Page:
Silicone-Filled Breast Implants Study: No Link to Cancer


Marianne Campolongo, Staff Writer

Marianne A. Campolongo is an experienced writer and photographer. Her work has appeared in newspapers and magazines and on websites. The topics she has written about include health, parenting, lifestyles, travel, food, and dieting. She has also photographed magazine covers, including personalities such as Hillary Clinton and former CBS co-anchor René Syler. She holds a law degree from Fordham University School of Law.

November 29 2007

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Silicone-filled breast implants do not increase a woman's risk of breast or other types of cancers, according to researchers at Vanderbilt-Ingram Cancer Center in Nashville, TN. They came to this conclusion after an in-depth review of numerous large-scale, long-term studies on the safety and risks of silicone breast implants from around the world.

"Few implantable medical devices have been investigated for safety hazards more extensively than silicone gel-filled breast implants," said Joseph McLaughlin, PhD, cancer epidemiologist and Professor of Medicine at Vanderbilt University School of Medicine, who led the analysis. "For almost three decades, researchers around the world have been conducting in-depth studies on the health of women with implants to determine if there are significant health risks. The evidence is clear that implants are not linked to serious disease."

An Overview of Breast Implant Risk Findings
According to their findings, published in the November 2007 issue of Annals of Plastic Surgery, women who receive silicone gel implants:

  • Do not have a higher risk of breast cancer
  • Do not have a higher overall risk of other cancers
  • Do not experience lower survival rates after breast cancer diagnosis

Besides reviewing cancer risks, the researchers reviewed numerous studies that looked at other breast implant risks. They found:

  • No link between silicone breast implants and connective tissue disease
  • No link between silicone breast implants and autoimmune diseases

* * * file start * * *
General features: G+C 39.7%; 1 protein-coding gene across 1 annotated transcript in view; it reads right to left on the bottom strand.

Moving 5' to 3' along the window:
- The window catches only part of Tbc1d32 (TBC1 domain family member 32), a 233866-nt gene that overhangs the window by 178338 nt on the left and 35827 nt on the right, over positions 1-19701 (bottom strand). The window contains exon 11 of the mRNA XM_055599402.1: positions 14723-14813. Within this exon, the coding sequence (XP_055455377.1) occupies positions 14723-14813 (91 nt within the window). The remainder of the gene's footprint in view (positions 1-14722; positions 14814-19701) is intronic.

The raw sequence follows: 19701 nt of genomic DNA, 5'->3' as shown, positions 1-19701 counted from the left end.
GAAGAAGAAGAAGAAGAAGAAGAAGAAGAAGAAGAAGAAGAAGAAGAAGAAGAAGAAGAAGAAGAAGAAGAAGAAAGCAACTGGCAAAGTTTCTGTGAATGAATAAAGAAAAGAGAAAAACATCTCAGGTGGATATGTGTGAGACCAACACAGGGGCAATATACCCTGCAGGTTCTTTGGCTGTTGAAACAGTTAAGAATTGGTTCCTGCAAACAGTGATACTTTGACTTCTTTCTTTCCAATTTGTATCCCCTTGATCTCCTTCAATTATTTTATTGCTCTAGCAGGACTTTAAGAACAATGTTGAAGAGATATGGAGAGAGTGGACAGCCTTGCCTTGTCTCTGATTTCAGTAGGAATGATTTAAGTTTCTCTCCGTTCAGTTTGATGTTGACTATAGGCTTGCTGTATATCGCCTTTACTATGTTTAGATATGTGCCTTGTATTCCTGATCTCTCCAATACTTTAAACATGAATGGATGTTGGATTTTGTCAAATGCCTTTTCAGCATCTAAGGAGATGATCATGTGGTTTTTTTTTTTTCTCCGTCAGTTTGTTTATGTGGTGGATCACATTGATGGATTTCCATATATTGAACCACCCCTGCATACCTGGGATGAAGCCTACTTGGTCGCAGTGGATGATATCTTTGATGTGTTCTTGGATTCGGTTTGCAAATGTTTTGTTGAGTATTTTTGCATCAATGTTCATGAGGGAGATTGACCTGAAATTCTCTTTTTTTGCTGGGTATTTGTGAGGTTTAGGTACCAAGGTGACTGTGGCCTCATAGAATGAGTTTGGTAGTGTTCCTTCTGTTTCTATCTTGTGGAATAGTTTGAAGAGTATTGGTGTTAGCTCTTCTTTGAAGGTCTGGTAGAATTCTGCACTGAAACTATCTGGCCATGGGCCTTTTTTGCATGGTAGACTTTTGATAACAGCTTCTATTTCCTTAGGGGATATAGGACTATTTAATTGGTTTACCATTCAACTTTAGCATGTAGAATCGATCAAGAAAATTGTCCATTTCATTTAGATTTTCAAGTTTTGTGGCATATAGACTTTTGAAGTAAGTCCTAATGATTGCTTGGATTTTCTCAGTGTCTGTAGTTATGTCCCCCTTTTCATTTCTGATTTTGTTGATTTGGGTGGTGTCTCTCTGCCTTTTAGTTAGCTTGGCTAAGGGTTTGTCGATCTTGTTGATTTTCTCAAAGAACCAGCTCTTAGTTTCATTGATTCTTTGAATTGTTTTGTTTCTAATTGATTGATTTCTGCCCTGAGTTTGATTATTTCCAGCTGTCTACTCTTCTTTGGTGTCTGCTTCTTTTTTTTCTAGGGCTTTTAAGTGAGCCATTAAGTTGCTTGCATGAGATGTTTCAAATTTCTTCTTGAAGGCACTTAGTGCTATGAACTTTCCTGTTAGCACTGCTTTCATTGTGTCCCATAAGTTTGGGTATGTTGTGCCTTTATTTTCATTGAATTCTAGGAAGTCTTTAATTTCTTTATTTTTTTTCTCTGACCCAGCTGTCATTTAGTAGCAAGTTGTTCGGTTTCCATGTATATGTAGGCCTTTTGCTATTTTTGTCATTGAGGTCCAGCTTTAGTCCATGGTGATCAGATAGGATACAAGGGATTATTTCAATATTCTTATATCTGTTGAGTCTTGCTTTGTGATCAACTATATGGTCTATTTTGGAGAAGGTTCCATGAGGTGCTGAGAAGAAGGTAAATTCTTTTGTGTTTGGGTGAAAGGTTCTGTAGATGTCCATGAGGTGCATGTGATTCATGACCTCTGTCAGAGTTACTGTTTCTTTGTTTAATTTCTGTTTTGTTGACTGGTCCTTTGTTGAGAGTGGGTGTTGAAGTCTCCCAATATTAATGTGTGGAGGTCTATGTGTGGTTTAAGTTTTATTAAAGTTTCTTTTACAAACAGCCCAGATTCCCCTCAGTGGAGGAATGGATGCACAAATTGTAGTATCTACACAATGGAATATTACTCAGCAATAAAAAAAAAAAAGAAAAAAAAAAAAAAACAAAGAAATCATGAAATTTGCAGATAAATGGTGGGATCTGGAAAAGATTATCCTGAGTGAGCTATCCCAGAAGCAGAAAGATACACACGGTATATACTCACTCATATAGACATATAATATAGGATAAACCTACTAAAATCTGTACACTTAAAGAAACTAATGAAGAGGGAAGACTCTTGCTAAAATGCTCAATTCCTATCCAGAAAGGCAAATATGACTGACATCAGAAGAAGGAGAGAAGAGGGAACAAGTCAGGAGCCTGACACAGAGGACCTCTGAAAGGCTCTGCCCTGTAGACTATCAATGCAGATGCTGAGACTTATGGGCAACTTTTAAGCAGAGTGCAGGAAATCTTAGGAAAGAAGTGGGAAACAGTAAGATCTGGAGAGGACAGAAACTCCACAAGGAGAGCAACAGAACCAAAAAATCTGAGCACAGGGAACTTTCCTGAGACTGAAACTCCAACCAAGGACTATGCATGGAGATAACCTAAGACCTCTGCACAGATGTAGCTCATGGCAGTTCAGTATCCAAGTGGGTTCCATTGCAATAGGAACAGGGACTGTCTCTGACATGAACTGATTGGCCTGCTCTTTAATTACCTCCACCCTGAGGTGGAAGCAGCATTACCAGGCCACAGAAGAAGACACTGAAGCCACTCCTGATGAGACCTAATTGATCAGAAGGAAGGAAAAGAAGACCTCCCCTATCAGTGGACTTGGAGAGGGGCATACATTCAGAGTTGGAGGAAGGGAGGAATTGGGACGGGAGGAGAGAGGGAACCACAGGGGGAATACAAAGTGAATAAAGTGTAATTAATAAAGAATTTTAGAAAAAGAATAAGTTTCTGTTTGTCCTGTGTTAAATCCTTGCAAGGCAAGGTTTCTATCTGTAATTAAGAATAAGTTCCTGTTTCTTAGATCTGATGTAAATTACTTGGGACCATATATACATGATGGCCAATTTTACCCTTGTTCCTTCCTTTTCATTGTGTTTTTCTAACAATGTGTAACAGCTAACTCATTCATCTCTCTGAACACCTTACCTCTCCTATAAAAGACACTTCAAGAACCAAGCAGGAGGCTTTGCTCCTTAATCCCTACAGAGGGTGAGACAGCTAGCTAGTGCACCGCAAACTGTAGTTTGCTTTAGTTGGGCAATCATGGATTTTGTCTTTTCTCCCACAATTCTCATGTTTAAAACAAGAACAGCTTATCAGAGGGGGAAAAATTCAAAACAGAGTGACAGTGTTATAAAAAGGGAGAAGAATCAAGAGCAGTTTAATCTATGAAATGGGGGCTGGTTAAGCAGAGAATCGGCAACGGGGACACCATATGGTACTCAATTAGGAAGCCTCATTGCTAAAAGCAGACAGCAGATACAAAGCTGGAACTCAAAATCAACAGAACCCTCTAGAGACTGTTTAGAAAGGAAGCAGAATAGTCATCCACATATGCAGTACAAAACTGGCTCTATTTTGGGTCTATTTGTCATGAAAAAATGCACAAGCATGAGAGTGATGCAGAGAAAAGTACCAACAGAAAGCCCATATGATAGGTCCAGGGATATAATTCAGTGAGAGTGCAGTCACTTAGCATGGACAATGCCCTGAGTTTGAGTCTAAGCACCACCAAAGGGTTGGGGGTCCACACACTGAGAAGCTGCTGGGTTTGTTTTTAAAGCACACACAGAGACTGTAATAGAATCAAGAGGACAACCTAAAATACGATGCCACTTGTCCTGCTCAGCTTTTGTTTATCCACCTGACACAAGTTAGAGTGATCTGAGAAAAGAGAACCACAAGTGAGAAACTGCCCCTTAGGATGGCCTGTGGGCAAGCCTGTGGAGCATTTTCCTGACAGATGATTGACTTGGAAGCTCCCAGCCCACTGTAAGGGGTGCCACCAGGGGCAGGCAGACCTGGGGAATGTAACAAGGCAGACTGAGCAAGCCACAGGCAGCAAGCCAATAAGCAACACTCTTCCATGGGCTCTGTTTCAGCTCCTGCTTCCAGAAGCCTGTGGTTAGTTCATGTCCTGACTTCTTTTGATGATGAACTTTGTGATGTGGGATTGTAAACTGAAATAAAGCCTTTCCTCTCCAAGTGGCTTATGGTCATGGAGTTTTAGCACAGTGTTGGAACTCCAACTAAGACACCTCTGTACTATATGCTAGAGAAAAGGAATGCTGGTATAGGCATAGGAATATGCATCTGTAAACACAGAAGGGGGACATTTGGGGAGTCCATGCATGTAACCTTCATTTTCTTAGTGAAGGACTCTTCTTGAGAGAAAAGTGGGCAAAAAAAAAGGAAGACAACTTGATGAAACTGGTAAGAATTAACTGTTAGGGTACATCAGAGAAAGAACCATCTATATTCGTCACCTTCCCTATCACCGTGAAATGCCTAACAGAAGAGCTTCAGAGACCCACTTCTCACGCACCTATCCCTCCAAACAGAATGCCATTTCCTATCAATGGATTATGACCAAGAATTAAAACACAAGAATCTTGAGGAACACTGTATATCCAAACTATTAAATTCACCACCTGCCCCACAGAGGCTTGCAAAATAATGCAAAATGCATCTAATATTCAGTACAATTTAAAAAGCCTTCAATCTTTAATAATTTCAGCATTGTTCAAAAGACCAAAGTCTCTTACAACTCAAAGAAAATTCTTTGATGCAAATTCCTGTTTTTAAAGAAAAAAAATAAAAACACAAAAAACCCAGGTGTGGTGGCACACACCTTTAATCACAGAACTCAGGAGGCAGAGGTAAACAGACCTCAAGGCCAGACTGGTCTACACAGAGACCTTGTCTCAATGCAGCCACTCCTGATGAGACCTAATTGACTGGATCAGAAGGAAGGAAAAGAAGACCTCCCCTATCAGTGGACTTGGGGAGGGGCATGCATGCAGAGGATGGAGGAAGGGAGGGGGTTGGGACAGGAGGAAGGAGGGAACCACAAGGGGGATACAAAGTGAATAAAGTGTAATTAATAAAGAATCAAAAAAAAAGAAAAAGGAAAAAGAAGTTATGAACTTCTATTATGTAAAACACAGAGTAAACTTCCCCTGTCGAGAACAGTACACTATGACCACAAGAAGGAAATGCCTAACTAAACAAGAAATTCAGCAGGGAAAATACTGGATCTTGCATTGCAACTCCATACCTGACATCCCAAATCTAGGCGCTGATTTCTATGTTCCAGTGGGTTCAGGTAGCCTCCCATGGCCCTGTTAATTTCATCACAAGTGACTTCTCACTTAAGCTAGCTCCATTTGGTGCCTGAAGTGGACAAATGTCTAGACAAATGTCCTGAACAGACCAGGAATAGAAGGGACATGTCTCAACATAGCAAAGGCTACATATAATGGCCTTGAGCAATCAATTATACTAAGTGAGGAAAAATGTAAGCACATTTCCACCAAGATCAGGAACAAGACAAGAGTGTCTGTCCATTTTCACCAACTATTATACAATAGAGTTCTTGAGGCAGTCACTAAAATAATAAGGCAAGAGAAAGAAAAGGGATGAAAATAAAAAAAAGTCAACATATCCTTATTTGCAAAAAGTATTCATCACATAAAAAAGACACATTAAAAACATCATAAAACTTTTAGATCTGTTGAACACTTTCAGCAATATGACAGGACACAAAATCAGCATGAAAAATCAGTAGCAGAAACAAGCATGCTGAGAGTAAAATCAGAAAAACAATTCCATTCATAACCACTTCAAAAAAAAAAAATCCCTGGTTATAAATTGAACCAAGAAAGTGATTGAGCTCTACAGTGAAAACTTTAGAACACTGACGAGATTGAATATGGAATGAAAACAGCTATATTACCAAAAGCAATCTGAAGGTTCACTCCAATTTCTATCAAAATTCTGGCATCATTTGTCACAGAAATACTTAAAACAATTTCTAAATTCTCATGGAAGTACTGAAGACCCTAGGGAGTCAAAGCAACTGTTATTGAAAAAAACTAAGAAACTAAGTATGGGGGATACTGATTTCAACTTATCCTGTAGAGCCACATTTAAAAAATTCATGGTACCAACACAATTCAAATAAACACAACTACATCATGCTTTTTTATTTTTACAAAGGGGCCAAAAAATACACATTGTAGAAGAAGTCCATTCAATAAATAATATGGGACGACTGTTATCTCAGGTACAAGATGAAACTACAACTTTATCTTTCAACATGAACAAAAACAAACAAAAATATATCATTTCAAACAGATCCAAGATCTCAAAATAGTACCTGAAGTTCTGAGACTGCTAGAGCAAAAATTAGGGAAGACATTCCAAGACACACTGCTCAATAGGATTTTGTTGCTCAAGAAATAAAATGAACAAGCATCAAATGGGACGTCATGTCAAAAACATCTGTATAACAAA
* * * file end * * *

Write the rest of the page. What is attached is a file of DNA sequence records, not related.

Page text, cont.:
• No link between silicone implants and neurological disease
  • No link between silicone implants and birth defects

A Few Concerns
The only significant cancer risk Dr. McLaughlin and his team say they came across was a Swedish study that showed a significant incidence of lung cancer in women with silicone implants. These same women were found to be 2.8 times more likely to smoke, which is the primary risk factor for lung cancer, they noted.

Raising concerns about breast cancer detection, several studies found silicone implants made mammograms somewhat less precise. Despite this, when women with breast implants were diagnosed with breast cancer, their cancer was not detected at a later stage than those without implants and their survival rates were the same.

Curiously, five studies of women who had breast implants between the 1960s and the early 1990s, including a 2007 study of Swedish women by McLaughlin and his colleague at Vanderbilt-Ingram, Associate Medical Professor Loren Lipworth, ScD, found women who had breast implants were more likely to commit suicide. Dr. McLaughlin concluded this warranted further study "to determine whether a history of psychiatric illness or other factors prior to or after breast augmentation surgery may place some women at high risk of suicide later in life."

The only study of actual breast implant ruptures found 98% of newer "third-generation" implants were rupture-free after 5 years and 83% to 85% after 10 years.

This analysis of the breast augmentation risks posed by silicone implants bolsters the FDA's 2006 decision to lift the ban on silicone breast implants imposed in 1992. Bruce Shack, MD, a practicing surgeon who chairs the Department of Plastic Surgery at Vanderbilt University Medical Center, said, "More than 300,000 women are choosing to have breast implants every year in the United States and these studies document the safety of the implants and the techniques utilized by plastic surgeons."

You can read more about breast implants at our Breast Augmentation section.